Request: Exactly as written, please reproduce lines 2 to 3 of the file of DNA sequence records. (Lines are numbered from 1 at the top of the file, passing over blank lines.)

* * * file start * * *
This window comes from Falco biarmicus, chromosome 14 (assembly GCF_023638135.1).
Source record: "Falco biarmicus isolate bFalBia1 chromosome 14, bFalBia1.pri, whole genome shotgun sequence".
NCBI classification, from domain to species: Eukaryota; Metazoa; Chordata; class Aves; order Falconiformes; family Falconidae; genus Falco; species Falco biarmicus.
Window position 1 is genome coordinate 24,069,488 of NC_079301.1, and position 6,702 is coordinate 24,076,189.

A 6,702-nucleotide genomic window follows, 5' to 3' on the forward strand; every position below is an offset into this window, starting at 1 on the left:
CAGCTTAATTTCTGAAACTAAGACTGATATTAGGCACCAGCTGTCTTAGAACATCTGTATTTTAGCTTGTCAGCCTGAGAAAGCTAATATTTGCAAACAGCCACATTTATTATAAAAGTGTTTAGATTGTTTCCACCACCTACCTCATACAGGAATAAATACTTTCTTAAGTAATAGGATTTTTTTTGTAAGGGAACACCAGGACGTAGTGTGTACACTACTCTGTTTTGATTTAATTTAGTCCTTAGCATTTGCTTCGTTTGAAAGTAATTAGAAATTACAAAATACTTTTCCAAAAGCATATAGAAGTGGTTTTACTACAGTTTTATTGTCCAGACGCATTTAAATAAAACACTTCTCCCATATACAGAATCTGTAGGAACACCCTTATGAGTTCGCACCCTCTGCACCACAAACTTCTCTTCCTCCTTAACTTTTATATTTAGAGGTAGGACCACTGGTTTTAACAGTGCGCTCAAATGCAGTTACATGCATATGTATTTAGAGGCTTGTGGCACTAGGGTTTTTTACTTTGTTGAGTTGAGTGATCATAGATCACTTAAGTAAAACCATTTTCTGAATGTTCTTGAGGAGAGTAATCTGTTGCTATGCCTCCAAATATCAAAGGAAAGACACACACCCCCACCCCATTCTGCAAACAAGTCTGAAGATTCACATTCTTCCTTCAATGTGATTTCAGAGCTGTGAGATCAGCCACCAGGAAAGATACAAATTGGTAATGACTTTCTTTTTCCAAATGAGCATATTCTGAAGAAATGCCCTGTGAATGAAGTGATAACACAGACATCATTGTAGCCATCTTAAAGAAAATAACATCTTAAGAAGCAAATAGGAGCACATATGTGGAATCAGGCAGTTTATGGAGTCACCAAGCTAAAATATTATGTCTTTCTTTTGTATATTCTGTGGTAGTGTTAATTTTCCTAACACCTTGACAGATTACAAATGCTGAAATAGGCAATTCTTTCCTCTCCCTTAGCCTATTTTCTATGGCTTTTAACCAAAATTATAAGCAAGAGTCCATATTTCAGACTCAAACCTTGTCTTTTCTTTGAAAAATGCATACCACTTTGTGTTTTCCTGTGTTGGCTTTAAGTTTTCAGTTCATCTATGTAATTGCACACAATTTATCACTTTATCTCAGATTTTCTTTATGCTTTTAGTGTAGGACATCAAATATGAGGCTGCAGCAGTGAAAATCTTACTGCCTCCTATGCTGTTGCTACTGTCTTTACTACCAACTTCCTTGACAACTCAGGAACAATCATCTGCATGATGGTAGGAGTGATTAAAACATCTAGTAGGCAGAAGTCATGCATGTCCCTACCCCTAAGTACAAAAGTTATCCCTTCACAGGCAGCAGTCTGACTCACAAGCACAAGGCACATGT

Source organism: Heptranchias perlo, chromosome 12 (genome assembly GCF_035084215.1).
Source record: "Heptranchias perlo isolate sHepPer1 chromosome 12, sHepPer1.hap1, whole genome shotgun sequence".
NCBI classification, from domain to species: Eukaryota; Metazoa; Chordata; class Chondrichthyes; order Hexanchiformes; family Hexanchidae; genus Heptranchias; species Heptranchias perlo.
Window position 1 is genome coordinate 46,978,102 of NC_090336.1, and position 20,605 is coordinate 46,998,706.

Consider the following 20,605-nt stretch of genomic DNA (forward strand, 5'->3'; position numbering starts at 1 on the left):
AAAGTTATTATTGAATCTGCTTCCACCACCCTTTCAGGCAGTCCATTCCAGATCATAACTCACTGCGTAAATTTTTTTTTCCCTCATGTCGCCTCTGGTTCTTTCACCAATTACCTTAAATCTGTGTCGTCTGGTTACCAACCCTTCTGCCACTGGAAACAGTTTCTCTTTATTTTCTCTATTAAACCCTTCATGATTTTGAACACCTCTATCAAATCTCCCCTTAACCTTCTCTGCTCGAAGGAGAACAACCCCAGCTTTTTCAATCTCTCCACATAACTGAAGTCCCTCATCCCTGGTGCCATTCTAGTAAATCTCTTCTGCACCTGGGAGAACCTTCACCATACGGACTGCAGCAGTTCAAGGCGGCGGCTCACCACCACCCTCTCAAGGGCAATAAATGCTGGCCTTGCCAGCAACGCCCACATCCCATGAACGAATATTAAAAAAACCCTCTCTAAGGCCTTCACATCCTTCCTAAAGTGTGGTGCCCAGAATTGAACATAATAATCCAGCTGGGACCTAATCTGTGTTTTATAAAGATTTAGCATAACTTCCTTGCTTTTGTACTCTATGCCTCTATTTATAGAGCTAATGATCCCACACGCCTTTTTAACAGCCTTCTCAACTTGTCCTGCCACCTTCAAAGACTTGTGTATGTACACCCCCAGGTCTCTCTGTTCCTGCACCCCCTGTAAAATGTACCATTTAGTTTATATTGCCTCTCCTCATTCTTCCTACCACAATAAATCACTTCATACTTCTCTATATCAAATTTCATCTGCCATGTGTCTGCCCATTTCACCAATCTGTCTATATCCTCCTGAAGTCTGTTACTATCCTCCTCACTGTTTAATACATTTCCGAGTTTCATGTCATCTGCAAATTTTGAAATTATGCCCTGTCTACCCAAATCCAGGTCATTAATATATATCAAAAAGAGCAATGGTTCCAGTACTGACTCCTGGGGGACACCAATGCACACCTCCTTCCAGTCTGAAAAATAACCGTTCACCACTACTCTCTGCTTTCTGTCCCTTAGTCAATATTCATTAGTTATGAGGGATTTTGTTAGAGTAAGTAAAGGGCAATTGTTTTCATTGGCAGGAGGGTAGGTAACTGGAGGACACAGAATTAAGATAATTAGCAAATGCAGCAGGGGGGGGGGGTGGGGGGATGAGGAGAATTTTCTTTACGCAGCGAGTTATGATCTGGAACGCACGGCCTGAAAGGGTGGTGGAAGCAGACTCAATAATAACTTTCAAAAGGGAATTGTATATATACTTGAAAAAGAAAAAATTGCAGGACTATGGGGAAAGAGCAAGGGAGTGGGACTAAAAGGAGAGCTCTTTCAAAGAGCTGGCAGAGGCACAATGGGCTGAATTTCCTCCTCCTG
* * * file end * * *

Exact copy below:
Source record: "Falco biarmicus isolate bFalBia1 chromosome 14, bFalBia1.pri, whole genome shotgun sequence".
NCBI classification, from domain to species: Eukaryota; Metazoa; Chordata; class Aves; order Falconiformes; family Falconidae; genus Falco; species Falco biarmicus.